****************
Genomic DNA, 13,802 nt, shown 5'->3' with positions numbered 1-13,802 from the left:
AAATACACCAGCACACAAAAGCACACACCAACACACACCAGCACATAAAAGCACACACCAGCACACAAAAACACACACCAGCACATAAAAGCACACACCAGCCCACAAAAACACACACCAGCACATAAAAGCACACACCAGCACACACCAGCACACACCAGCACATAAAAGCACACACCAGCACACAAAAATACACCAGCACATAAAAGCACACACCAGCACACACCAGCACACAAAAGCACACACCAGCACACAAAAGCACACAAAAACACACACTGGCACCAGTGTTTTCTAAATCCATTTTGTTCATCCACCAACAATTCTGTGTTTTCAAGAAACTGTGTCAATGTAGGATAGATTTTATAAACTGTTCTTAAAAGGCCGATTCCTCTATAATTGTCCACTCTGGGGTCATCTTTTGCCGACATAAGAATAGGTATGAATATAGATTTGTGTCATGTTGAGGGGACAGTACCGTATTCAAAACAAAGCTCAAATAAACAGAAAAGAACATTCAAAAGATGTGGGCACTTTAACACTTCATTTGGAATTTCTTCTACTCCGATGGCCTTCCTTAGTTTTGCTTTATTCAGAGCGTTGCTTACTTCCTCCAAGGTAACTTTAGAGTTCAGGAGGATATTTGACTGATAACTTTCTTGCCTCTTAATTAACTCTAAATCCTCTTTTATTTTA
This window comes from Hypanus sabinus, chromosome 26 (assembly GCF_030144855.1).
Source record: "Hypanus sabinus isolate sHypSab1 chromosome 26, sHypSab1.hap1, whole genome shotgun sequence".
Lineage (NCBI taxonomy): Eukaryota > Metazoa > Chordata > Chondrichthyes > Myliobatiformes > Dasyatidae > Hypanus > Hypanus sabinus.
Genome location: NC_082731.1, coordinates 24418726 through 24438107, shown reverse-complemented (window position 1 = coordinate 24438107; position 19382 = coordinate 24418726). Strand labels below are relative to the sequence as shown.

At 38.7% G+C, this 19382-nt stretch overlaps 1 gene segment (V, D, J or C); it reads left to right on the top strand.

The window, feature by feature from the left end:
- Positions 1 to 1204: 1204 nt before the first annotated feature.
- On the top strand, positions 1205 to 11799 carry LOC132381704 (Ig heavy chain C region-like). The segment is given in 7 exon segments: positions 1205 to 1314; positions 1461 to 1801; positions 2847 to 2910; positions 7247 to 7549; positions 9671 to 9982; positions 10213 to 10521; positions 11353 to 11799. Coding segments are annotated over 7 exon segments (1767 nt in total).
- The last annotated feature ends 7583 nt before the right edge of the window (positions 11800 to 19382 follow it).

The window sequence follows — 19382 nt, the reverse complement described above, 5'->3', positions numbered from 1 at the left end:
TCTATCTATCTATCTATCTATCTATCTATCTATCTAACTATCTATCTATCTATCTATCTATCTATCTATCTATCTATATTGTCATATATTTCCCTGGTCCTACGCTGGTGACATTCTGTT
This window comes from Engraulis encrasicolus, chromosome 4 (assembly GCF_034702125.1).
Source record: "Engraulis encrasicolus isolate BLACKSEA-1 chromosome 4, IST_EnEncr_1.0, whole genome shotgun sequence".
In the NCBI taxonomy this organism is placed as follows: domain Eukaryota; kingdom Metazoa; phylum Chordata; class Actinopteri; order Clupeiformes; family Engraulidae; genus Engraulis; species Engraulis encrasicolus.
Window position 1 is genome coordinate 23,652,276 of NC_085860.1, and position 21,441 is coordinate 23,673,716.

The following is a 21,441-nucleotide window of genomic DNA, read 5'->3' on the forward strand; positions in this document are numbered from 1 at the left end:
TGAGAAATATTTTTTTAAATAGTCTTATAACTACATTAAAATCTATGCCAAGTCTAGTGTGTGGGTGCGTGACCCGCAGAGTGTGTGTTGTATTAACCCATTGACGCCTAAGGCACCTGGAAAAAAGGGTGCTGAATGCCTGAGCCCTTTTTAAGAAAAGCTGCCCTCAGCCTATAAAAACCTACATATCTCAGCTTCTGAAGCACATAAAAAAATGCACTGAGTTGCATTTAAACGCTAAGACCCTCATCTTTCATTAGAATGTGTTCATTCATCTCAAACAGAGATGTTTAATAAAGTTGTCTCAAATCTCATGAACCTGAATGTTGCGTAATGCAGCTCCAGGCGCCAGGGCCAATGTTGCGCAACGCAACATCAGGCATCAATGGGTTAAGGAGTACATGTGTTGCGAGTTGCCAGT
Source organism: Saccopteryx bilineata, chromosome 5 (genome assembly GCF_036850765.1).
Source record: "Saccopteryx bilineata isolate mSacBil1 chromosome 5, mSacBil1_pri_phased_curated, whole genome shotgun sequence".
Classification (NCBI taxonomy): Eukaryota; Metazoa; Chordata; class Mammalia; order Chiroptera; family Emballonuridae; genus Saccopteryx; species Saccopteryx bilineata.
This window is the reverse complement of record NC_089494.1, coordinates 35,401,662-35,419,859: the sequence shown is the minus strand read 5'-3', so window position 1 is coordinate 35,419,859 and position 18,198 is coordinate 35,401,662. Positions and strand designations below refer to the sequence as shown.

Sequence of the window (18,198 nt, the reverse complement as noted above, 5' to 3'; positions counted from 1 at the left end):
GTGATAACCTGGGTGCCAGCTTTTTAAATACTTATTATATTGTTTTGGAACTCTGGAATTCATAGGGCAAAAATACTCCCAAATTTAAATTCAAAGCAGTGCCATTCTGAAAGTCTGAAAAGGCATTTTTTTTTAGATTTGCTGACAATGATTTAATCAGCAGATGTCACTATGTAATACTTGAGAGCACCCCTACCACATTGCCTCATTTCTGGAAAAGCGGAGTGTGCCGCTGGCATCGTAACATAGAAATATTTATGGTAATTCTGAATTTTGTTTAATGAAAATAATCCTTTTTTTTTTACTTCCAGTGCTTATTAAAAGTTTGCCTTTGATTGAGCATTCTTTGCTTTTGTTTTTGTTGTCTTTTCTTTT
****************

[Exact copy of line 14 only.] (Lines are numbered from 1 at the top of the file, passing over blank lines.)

This window comes from Engraulis encrasicolus, chromosome 4 (assembly GCF_034702125.1).